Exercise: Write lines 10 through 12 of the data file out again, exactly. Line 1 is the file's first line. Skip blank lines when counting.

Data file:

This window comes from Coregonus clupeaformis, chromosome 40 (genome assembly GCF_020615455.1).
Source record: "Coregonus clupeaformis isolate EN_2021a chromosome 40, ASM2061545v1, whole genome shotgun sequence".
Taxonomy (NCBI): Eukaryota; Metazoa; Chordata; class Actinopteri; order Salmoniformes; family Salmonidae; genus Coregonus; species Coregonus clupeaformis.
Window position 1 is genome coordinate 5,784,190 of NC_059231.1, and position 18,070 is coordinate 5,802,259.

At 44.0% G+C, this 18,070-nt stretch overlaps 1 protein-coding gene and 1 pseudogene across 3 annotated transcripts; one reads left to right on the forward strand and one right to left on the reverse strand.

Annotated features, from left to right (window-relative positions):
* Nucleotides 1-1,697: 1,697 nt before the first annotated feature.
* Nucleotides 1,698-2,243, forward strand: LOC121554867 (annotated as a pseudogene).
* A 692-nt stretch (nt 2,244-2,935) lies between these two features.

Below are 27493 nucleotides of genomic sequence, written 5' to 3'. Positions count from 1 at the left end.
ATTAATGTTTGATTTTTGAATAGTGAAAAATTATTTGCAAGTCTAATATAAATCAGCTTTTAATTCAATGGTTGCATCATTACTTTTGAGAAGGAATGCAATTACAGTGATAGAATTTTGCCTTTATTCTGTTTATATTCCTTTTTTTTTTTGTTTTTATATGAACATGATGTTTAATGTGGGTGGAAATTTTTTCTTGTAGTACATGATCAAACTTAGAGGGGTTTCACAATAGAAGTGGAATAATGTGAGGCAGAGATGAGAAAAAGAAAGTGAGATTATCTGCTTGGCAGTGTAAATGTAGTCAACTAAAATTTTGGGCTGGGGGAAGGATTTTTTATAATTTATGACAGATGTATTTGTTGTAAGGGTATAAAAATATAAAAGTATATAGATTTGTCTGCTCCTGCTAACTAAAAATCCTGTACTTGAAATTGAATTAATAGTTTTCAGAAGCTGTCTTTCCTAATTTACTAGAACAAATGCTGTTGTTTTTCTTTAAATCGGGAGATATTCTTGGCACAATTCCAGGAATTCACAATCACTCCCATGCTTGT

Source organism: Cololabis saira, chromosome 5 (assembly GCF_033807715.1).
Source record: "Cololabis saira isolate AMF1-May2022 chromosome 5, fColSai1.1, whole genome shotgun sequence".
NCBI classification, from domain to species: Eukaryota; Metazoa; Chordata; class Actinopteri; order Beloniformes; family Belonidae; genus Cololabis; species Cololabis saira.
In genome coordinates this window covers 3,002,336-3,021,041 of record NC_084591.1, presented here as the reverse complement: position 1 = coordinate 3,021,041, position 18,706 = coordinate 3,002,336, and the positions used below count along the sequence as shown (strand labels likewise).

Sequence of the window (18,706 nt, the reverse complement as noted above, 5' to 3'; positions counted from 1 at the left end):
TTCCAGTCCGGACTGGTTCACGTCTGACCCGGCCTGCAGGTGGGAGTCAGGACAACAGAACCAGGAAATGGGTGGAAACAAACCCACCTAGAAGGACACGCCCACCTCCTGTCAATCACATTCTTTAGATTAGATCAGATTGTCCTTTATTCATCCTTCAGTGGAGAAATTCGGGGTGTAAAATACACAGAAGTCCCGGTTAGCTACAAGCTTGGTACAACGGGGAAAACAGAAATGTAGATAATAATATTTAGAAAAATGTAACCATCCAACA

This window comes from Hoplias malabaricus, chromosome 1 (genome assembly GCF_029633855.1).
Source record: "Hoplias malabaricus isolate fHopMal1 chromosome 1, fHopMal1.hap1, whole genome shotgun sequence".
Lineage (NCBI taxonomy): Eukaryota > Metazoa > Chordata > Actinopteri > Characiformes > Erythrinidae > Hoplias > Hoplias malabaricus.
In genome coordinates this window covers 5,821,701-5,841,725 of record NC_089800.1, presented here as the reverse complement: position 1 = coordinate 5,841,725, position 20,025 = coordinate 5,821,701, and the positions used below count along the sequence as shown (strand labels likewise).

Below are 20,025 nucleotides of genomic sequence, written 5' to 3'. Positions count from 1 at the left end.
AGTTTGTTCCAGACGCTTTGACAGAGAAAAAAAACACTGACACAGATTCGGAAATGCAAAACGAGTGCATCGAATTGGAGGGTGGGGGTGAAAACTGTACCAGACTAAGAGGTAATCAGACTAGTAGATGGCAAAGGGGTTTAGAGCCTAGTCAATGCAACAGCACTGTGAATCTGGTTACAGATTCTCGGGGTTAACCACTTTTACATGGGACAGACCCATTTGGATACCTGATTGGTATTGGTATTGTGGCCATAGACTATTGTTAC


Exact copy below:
Below are 27493 nucleotides of genomic sequence, written 5' to 3'. Positions count from 1 at the left end.
ATTAATGTTTGATTTTTGAATAGTGAAAAATTATTTGCAAGTCTAATATAAATCAGCTTTTAATTCAATGGTTGCATCATTACTTTTGAGAAGGAATGCAATTACAGTGATAGAATTTTGCCTTTATTCTGTTTATATTCCTTTTTTTTTTTGTTTTTATATGAACATGATGTTTAATGTGGGTGGAAATTTTTTCTTGTAGTACATGATCAAACTTAGAGGGGTTTCACAATAGAAGTGGAATAATGTGAGGCAGAGATGAGAAAAAGAAAGTGAGATTATCTGCTTGGCAGTGTAAATGTAGTCAACTAAAATTTTGGGCTGGGGGAAGGATTTTTTATAATTTATGACAGATGTATTTGTTGTAAGGGTATAAAAATATAAAAGTATATAGATTTGTCTGCTCCTGCTAACTAAAAATCCTGTACTTGAAATTGAATTAATAGTTTTCAGAAGCTGTCTTTCCTAATTTACTAGAACAAATGCTGTTGTTTTTCTTTAAATCGGGAGATATTCTTGGCACAATTCCAGGAATTCACAATCACTCCCATGCTTGT

Source organism: Cololabis saira, chromosome 5 (assembly GCF_033807715.1).